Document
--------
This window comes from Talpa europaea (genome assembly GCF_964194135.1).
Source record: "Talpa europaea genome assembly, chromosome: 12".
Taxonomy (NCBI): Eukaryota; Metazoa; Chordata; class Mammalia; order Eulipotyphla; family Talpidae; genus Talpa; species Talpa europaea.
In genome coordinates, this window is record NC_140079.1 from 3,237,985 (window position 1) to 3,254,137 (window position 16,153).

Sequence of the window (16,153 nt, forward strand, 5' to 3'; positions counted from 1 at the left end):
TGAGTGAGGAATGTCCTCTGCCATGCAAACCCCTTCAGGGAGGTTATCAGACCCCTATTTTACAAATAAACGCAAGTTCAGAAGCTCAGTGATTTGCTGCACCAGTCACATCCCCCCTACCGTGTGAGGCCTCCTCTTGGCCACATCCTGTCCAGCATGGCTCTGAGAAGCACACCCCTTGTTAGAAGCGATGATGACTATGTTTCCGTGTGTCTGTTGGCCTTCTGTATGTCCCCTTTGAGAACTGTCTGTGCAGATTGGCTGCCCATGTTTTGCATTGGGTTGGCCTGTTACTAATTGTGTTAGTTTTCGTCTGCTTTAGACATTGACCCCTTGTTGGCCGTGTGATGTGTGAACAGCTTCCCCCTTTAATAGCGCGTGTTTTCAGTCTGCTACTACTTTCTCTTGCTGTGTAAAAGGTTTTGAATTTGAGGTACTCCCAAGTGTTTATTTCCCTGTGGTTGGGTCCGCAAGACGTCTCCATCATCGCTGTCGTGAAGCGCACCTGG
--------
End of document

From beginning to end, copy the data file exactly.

This window comes from Talpa europaea (genome assembly GCF_964194135.1).
Source record: "Talpa europaea genome assembly, chromosome: 12".
Taxonomy (NCBI): Eukaryota; Metazoa; Chordata; class Mammalia; order Eulipotyphla; family Talpidae; genus Talpa; species Talpa europaea.
In genome coordinates, this window is record NC_140079.1 from 3,237,985 (window position 1) to 3,254,137 (window position 16,153).

Sequence of the window (16,153 nt, forward strand, 5' to 3'; positions counted from 1 at the left end):
TGAGTGAGGAATGTCCTCTGCCATGCAAACCCCTTCAGGGAGGTTATCAGACCCCTATTTTACAAATAAACGCAAGTTCAGAAGCTCAGTGATTTGCTGCACCAGTCACATCCCCCCTACCGTGTGAGGCCTCCTCTTGGCCACATCCTGTCCAGCATGGCTCTGAGAAGCACACCCCTTGTTAGAAGCGATGATGACTATGTTTCCGTGTGTCTGTTGGCCTTCTGTATGTCCCCTTTGAGAACTGTCTGTGCAGATTGGCTGCCCATGTTTTGCATTGGGTTGGCCTGTTACTAATTGTGTTAGTTTTCGTCTGCTTTAGACATTGACCCCTTGTTGGCCGTGTGATGTGTGAACAGCTTCCCCCTTTAATAGCGCGTGTTTTCAGTCTGCTACTACTTTCTCTTGCTGTGTAAAAGGTTTTGAATTTGAGGTACTCCCAAGTGTTTATTTCCCTGTGGTTGGGTCCGCAAGACGTCTCCATCATCGCTGTCGTGAAGCGCACCTGG